Reading of the Names

Monday, April 24, 10am to 5pm
Director Park*, 815 SW Park Avenue, Portland
*please note change in venue because of construction in Pioneer Courthouse Square | Special Event

Ticket Info:

Buy Tickets   Add to Calendar /experience/special-events-2017-04-24-reading-of-the-names 4/24/2017 4/24/2017 6 OJM Event - Reading of the Names On Yom HaShoah, in the nation of Israel, air raid sirens blow throughout the country, announcing two minutes of silence, during which Israeli Jews stand wordlessly in place – traffic stops, pedestrians stop, all join to remember the dead. Here in Portland – as in Jewish communities around the world – we gather to read the names of the men, women, and children murdered by Nazi Germany and its European collaborators between 1933 and 1945. On Yom HaShoah we read aloud names of those confirmed to have died in the Holocaust. There is no definitive list of those who perished. The list we read here in Portland is comprised of names archived at Yad Vashem, the Holocaust remembrance center in Jerusalem. Director Park, 815 SW Park Avenue, Portland OJM info@ojm.org true MM/DD/YYYY | RSVP


Jewish holidays and commemorations begin in at sundown. Yom HaShoah, the Jewish Remembrance Day that memorializes the millions of victims of persecution and mass murder during the Holocaust, began last evening. On Yom HaShoah, in the nation of Israel, air raid sirens blow throughout the country, announcing two minutes of silence, during which Israeli Jews stand wordlessly in place – traffic stops, pedestrians stop, all join to remember the dead. Here in Portland – as in Jewish communities around the world – we gather to read the names of the men, women, and children murdered by Nazi Germany and its European collaborators between 1933 and 1945. On Yom HaShoah we read aloud names of those confirmed to have died in the Holocaust. There is no definitive list of those who perished. The list we read here in Portland is comprised of names archived at Yad Vashem, the Holocaust remembrance center in Jerusalem.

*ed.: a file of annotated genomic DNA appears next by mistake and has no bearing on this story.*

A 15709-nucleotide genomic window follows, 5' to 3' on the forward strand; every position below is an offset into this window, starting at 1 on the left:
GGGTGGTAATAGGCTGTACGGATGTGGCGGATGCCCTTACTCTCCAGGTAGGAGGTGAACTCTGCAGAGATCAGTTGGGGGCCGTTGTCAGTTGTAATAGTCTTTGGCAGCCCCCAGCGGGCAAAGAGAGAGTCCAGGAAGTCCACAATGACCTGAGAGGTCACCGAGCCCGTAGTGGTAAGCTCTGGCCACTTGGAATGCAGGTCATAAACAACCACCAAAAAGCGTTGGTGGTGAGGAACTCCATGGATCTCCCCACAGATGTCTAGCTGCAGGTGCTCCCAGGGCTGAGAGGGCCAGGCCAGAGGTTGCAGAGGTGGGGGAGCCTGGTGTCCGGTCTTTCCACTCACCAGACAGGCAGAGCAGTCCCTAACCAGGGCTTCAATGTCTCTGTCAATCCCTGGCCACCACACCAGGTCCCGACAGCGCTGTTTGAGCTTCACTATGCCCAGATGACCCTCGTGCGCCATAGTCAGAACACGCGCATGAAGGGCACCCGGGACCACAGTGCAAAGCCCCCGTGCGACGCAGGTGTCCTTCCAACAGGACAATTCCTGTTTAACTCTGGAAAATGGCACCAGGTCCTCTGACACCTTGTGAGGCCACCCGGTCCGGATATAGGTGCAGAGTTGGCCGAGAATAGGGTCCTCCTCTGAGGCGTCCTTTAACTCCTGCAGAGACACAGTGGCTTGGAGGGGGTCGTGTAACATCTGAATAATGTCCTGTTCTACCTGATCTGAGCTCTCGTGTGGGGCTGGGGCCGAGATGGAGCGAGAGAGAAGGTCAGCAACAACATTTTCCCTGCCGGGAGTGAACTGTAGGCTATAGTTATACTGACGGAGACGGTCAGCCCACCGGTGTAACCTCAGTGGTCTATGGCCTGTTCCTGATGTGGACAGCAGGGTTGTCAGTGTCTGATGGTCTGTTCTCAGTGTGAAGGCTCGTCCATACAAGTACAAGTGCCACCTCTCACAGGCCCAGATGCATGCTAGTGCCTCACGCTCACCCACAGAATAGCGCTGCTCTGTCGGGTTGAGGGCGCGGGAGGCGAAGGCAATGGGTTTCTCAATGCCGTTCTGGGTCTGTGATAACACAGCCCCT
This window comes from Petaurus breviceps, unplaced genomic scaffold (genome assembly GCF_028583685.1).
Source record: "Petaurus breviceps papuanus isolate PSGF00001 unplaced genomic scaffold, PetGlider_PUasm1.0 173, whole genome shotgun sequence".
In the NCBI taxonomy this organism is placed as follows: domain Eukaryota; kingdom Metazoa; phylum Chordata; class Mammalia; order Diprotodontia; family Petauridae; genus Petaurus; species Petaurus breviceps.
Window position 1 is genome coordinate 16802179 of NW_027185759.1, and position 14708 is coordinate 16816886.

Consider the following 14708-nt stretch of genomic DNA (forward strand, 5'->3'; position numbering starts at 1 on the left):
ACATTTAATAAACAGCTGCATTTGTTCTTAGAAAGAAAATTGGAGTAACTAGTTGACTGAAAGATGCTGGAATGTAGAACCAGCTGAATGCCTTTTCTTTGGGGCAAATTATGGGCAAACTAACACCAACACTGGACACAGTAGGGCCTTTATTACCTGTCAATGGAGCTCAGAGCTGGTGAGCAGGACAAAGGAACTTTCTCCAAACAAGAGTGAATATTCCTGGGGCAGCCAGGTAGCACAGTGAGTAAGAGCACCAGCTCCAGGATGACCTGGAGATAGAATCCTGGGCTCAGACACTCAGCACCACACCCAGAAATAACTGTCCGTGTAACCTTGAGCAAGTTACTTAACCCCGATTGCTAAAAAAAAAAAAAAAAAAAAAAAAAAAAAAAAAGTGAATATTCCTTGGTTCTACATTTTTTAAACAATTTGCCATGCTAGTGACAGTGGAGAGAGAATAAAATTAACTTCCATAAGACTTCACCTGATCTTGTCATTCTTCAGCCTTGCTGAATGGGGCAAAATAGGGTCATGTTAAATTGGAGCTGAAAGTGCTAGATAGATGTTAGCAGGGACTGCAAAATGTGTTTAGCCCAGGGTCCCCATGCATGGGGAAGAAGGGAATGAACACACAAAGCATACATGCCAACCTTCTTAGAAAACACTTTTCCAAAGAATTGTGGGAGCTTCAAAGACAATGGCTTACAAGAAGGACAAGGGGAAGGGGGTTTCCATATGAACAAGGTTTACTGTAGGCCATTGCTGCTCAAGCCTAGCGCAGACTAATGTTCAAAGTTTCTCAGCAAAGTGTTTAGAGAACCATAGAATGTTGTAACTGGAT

Memory, remembering, memorializing – these are practices anciently familiar to Jews. During Passover, which ended last week, we remember the exodus from Egypt; at Shavuot in mid-June, we will remember the giving of the Torah to Moses on Mt. Sinai. Jews have a 4,000-year-old history and we continue to survive, in part, by remembering our history through a variety of narratives. Remembering the Holocaust is yet another traditional way to save history from oblivion.

Chaja Brajtsztajn died 1942 Treblinka; Beryl Solowjczyk died Wilna 1942; Rywka Fyhrer died Auschwitz 1943; Rachela Szucht died Warsaw 1944; Lina Stern died 1944 Theresienstadt. Throughout our Remembrance Day members of the community –dignitaries, clergy, and people like you and me – will read these names out loud in Portland’s Director Park. One cannot help but reflect on the once living spirit and body of these lost individuals. Some names sound familiar and others seem like a cluster of consonants that we can barely pronounce. But though we didn’t know them personally, they belonged to our family, and we miss them. Is the obligation to mourn them any different than that of any other family member?


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